Pier 40 air rights appraised at $75 million; St. John’s ULURP process set to start

pier 40
A raging fire consumed 121 and 123 Second Ave. after the explosion. In the end, three buildings were destroyed. Photo via Twitter / @liberation nyc
Pier 40, at W. Houston and West Sts., has become the Lower West Side’s go-to “sports pier" for local families. Villager file photo
Pier 40, at W. Houston and West Sts., is the Lower West Side’s go-to “sports pier” for local families, whose kids stream there after school and on weekends to play baseball and soccer. Villager file photo

BY LINCOLN ANDERSON | An appraisal firm has pegged the value of the 200,000 square feet of development rights that are planned to be transferred from Pier 40 to the St. John’s Center site at $74.7 million, or $373 per square foot.

The Hudson River Park Trust — which runs the Hudson River Park, in which Pier 40 is located — was legally required to do the appraisal under the state’s Public Authorities Law.

The transferred air rights are planned to be used in the massive St. John’s Partners development project, which would be built on the current St. John’s Building site across the West Side Highway from Pier 40. The project’s total size would be 1.7 million square feet, with 1.3 million of that residential, and 400,000 square feet commercial. There would be an estimated 1,586 residential units, with 476 of those permanently affordable. Of the affordable units, 175 would be set aside for low-income seniors while the rest would be for low- and moderate-income families. The inclusion of so much affordable housing is partly what accounts for the Pier 40 air rights’ relatively low appraisal price.

A rezoning of the St. John’s site is first required to allow the development project to proceed. With the air-rights price appraisal now completed, the application for the St. John’s Partners project is set to be certified by the city’s Department of City Planning on Mon., May 9.

That, in turn, will trigger the start of the seven-month-long Uniform Land-Use Review Procedure, or ULURP, process that will see the project reviewed by Community Board 2, the borough president and City Planning and ultimately voted on by the City Council.

The project’s developer is St. John’s Partners, which is comprised of the site’s owners, Atlas Capital Group, LLC and Westbrook Partners. They have previously agreed to pay the Trust $100 million for the 200,000 square feet of park air rights. Under the 2013 amendment to the Hudson River Park Act that allowed the park to sell off its unused air rights, this payment would have to be funneled directly back into the repair of Pier 40, the ailing 14-acre mega-pier that is Downtown Manhattan’s treasured youth sports nirvana.

The area’s local politicians had requested that the Trust let them see the appraisal when it was completed, and they recently received a copy of the 180-page report. State Senator Daniel Squadron’s office, in turn, this week forwarded to The Villager the report’s five-page executive summary, which outlines how the appraisal figure was arrived at.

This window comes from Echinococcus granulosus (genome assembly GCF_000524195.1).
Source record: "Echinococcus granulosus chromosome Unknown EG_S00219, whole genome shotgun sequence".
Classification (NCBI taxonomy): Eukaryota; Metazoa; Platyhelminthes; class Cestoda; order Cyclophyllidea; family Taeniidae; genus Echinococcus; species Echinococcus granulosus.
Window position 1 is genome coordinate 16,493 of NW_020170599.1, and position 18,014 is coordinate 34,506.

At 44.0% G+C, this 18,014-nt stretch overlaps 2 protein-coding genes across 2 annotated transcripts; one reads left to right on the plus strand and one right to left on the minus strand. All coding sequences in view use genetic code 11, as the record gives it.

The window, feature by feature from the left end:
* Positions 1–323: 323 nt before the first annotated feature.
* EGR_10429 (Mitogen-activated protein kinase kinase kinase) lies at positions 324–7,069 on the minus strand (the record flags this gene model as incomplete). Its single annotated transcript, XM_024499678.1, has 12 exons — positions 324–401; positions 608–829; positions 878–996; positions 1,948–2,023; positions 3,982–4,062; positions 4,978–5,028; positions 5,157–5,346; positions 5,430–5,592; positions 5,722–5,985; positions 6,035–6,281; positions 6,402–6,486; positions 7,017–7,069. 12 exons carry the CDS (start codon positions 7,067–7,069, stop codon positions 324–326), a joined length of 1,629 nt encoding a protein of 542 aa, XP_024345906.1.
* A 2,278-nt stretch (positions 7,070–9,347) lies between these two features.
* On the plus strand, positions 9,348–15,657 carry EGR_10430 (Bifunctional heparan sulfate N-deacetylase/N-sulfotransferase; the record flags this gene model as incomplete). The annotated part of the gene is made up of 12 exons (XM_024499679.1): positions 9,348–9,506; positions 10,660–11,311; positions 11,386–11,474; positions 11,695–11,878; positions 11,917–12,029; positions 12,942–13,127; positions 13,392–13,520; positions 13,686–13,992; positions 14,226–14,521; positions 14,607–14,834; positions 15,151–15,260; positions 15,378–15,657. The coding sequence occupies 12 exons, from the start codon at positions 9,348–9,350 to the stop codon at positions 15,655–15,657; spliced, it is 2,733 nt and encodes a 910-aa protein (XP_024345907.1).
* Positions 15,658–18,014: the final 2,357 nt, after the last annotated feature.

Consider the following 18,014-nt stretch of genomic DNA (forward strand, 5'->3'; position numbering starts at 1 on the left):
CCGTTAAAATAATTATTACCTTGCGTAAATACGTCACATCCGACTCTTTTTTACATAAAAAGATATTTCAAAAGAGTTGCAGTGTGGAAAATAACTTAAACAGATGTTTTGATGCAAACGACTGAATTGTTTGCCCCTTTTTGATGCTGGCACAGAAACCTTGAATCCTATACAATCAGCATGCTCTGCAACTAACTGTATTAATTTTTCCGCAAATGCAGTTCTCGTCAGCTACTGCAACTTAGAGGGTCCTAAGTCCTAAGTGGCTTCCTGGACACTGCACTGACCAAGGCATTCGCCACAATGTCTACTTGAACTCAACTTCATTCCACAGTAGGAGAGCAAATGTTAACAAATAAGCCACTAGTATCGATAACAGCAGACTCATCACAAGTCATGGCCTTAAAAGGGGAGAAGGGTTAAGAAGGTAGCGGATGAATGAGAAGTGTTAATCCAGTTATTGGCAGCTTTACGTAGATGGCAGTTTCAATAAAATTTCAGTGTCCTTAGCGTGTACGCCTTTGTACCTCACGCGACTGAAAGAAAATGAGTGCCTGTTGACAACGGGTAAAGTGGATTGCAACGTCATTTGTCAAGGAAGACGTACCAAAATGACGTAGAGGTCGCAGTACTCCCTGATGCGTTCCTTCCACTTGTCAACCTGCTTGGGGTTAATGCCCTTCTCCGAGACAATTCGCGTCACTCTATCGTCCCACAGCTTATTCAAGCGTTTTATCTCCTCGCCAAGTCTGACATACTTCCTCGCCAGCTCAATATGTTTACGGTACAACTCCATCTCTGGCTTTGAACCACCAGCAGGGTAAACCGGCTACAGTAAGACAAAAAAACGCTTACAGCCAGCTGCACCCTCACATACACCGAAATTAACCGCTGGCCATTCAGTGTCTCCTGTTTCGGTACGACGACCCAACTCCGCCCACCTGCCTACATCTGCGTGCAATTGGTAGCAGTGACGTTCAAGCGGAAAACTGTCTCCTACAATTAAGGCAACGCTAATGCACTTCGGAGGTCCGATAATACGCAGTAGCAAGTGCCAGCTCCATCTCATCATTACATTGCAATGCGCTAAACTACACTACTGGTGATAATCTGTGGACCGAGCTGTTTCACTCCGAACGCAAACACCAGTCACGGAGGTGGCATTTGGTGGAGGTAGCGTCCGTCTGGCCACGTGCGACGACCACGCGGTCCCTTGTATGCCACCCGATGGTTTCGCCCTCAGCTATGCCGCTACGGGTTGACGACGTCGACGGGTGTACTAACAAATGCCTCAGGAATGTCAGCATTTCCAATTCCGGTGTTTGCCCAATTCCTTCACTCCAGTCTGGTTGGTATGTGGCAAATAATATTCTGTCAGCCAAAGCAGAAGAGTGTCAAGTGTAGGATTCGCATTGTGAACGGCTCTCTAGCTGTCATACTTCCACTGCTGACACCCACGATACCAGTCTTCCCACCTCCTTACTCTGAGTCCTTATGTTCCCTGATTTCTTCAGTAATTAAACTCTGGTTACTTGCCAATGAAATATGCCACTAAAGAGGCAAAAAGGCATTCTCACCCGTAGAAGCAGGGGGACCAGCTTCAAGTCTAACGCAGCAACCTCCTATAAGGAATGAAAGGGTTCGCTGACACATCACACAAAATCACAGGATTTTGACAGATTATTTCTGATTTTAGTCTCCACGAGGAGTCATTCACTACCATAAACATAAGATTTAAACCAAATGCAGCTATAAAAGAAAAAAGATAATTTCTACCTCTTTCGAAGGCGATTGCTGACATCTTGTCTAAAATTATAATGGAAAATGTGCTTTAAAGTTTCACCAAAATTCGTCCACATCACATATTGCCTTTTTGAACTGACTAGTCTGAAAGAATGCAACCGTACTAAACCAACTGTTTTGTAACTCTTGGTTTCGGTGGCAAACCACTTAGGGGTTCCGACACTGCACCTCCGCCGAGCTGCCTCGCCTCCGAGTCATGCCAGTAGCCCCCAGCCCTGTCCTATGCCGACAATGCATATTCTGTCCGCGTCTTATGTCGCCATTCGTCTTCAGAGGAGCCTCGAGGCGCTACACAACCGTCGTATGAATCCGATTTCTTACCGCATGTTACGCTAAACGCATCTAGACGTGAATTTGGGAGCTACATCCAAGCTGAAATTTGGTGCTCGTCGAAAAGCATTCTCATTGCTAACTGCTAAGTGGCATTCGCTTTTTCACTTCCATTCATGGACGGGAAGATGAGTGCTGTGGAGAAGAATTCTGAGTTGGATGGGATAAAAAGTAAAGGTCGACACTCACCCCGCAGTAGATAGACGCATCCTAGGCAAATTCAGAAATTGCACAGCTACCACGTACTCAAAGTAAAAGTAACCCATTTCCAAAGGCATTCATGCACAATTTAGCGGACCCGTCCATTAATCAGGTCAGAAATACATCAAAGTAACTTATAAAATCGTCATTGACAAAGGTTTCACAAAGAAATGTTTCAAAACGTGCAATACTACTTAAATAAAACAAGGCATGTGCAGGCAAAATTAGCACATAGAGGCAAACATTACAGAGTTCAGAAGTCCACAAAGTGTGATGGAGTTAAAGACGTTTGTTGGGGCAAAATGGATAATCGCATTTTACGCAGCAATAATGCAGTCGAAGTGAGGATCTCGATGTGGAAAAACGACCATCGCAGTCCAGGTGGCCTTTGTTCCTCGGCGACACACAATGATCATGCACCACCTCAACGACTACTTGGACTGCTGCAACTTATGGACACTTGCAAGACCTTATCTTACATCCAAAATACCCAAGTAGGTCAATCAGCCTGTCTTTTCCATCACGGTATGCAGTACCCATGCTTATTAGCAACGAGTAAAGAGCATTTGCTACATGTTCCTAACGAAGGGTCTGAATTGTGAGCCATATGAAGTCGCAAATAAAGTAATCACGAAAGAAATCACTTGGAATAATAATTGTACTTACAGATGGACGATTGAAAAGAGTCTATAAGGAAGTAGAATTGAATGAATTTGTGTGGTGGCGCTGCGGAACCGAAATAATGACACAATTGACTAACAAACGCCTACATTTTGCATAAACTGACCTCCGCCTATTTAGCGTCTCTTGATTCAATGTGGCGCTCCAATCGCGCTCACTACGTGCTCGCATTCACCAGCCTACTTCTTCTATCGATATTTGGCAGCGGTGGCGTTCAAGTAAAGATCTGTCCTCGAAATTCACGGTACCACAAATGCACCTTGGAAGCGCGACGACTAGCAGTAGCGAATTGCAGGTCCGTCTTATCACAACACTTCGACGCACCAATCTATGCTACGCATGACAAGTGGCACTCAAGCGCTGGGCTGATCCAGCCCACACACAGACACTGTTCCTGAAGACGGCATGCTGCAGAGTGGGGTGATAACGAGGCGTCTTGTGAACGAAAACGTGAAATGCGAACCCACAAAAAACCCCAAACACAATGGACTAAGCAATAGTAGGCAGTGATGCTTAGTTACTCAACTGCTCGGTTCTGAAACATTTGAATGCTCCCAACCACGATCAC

Basically, the appraisal starts with the premise that the unused Pier 40 air rights can only be transferred to one site, the St. John’s property. This is because this is the deal that the city supports.

As part of the process, the appraiser — the firm Appraisers and Planners Inc. — first calculated the market value of the 200,000 square feet of Pier 40 air rights as if it were part of the underlying property, the St. John’s site. The developer had initially planned for the market-rate units to be rental, under which the developer would have benefited from tax breaks under the 421-a program. However, since 421-a was not renewed, the appraiser then looked at “the highest and best use” of the market-rate units — i.e. what would yield the greatest profit — and determined that to be condos.

A rendering of the north towers in the St. John’s Partners plan, viewed from the north. One of the towers would be 430 feet tall, the development’s highest point. Courtesy COOKFOX Architects
A rendering of the north towers in the St. John’s Partners plan, viewed from the north. One of the towers would be 430 feet tall, the development’s highest point. Courtesy COOKFOX Architects

In addition, the St. John’s site includes three sections — a north, center and south section. The north and center sections are planned for residential development, while the south section will probably be a hotel. Again, since residential is considered “the highest and best use,” the appraiser looked at all the 200,000 square feet of air rights in light of their being used on the north and center sites, which is, in fact, the developer’s plan.

Of the 1.3 million square feet of residential development, 74.5 percent would be market-rate condos, about 17 percent affordable units and 8.5 percent senior affordable units. Under the analysis, the market-rate units would have a market value of $825 per square foot, but the affordable units would have a negative “value,” in that they would not be profitable. The senior affordable units were appraised at -$58 per square foot and the straight affordable units at -$208 per square foot. If 421-a still existed, the straight affordable units would not have such a negative value since the developer would get tax credits for building them. Given the breakdown of the project’s rental structures, the market value of the air rights — described as a “blended value” — was appraised at about $114.9 million, or $574 per square foot.